Monday, March 7, 2011

Bankster Bernanke speaks

Despite Recovery, Economy Likely To Feel Weak.
WASHINGTON (Dow Jones)--U.S. Federal Reserve Chairman Ben Bernanke Tuesday said it's likely [he doesn't really know] the recession has come to an end, but he reiterated that tight credit conditions and a soft labor market will prove to be a challenge [but not, of course, for the banksters and their willing accomplices in the media, government, and academe].

From a technical point, the "recession is very likely over at this point," Bernanke said in a question-and-answer session at the Brookings Institution. [Again, he doesn't even know if it is over, not even "from a technical point," whatever that might mean.]

But he added that even if [!] recovery is underway, it's still going to feel like a very weak economy because credit conditions remain tight and any decline in the unemployment rate will probably only happen gradually. ["Look, maybe unemployment will stop rising and banks will staht lending again, maybe. Oy! Who knows? Whaddya askin' me for?"] He noted that one risk is that the economy will grow in the second half of 2009, but not enough to trigger a rapid recovery. [Another risk is that Bernanke and his whole jolly pirate crew will remain in charge.]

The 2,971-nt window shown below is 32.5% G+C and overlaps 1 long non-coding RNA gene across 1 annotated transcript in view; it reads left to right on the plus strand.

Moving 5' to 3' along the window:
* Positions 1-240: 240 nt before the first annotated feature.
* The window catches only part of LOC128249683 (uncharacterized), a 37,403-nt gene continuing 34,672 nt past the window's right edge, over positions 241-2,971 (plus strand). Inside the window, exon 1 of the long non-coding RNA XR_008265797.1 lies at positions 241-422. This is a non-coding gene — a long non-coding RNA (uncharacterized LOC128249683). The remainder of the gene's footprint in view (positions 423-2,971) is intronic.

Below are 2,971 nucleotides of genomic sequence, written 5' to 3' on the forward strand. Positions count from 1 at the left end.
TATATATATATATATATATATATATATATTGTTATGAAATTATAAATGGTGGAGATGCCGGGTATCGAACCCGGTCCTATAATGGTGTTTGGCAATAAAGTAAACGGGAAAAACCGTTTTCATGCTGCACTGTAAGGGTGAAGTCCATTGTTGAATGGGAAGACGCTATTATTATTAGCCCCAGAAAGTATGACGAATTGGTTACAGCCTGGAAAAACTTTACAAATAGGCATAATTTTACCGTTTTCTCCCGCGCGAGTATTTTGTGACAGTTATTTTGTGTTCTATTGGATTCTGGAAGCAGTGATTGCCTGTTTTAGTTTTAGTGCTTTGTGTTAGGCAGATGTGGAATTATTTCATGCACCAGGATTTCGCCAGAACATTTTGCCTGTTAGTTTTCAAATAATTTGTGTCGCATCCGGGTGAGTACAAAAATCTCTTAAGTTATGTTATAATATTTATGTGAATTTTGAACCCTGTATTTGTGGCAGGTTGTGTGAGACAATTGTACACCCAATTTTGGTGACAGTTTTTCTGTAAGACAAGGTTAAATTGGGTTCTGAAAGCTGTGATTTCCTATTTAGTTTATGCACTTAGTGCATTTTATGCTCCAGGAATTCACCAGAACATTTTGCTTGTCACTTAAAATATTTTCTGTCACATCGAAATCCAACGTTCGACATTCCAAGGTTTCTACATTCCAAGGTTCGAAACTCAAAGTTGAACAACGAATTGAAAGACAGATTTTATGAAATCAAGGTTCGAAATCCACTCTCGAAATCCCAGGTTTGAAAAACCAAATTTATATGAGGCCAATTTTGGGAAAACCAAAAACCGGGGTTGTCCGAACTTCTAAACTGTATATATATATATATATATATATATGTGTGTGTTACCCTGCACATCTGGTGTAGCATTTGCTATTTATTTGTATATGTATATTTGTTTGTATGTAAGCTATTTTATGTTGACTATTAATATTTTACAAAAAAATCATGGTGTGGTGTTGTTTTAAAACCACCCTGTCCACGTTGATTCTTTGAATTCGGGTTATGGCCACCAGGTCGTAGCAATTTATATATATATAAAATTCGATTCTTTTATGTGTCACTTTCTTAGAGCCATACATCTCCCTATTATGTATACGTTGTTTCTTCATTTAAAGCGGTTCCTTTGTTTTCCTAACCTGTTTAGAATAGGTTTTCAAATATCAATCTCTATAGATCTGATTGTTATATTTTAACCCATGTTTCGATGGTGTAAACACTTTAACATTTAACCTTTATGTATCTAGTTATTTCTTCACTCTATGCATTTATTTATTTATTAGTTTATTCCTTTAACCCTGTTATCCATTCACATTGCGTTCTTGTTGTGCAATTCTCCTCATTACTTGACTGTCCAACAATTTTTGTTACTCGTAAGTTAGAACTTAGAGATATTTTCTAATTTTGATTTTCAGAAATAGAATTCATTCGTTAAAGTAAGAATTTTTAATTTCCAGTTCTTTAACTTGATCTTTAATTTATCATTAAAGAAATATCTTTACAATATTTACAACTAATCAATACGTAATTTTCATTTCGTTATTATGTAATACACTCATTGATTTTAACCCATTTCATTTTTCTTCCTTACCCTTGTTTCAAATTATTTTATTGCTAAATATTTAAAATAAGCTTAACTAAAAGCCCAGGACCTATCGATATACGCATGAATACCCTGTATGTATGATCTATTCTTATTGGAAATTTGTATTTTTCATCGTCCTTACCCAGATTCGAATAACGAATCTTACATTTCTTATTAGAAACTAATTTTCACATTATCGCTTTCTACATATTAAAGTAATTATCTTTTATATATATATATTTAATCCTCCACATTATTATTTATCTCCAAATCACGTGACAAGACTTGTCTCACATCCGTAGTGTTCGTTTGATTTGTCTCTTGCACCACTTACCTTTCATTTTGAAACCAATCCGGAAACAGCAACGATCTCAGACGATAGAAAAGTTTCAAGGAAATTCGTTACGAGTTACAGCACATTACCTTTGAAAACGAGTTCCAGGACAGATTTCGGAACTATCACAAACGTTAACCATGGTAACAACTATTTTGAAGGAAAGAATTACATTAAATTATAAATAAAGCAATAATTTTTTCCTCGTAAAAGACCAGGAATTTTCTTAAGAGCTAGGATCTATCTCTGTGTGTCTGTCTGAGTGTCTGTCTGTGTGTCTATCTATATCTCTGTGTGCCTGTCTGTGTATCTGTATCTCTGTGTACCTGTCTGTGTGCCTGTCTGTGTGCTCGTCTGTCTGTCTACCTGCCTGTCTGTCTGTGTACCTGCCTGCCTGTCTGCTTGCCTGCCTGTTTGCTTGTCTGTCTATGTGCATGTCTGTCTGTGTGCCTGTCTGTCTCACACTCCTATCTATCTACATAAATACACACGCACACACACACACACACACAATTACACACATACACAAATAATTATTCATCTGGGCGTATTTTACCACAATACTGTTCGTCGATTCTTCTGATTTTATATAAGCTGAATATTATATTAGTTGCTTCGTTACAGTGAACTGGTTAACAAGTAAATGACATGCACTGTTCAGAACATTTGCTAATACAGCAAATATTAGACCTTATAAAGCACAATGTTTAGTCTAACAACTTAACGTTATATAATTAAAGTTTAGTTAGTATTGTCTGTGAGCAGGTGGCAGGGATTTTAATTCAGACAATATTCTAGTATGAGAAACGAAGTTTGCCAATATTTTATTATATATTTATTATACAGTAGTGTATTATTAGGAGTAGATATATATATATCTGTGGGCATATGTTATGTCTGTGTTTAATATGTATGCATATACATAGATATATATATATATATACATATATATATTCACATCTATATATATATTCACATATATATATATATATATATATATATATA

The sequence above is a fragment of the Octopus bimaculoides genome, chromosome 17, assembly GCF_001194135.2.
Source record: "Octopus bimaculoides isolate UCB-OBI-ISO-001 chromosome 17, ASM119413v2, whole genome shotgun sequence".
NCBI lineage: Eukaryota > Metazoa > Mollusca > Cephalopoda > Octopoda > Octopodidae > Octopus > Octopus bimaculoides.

If there is only moderate economic growth, "employment will be slow to come down," he said. "It will come down, but it will take some time." [If, maybe ...]

Meanwhile, Bernanke expressed confidence that policymakers will move forward on plans to overhaul the nation's finance rules.

"I remain pretty optimistic that a comprehensive reform will be coming," he said. ["One thing is certain: we will continue plundering the stupid goyim as usual. About that we are very excited. Who's gonna stop us, our boy Obammie? Git owda hehr."]

In response to a question about the securitization market, Bernanke said he expects the market "will come back." But he said he's seen "very encouraging" signs that the market is improving. ["MSNBC tells us the market is improving, so sell what you have left and put the money into the market where we can get at it."]

Still, the market will be "simpler, smaller, less opaque" and subject to more oversight by regulators, all things that could constrain its growth for a period of time, said Bernanke.

The market probably "will not return to the size it was before," he said. ["The market will be smaller because by then we will have stolen it all! Ha! We only made billions from plundering Russia (right before they kicked us out, stupid Russians), but America has given us trillions! Is this globo-capitalism great or what? Mozeltoff, Arrgg!"]
Don't worry, Dear American, though you may occassionally grow weary of standing in long bread lines, leading banksters assure us that everything is back to normal.

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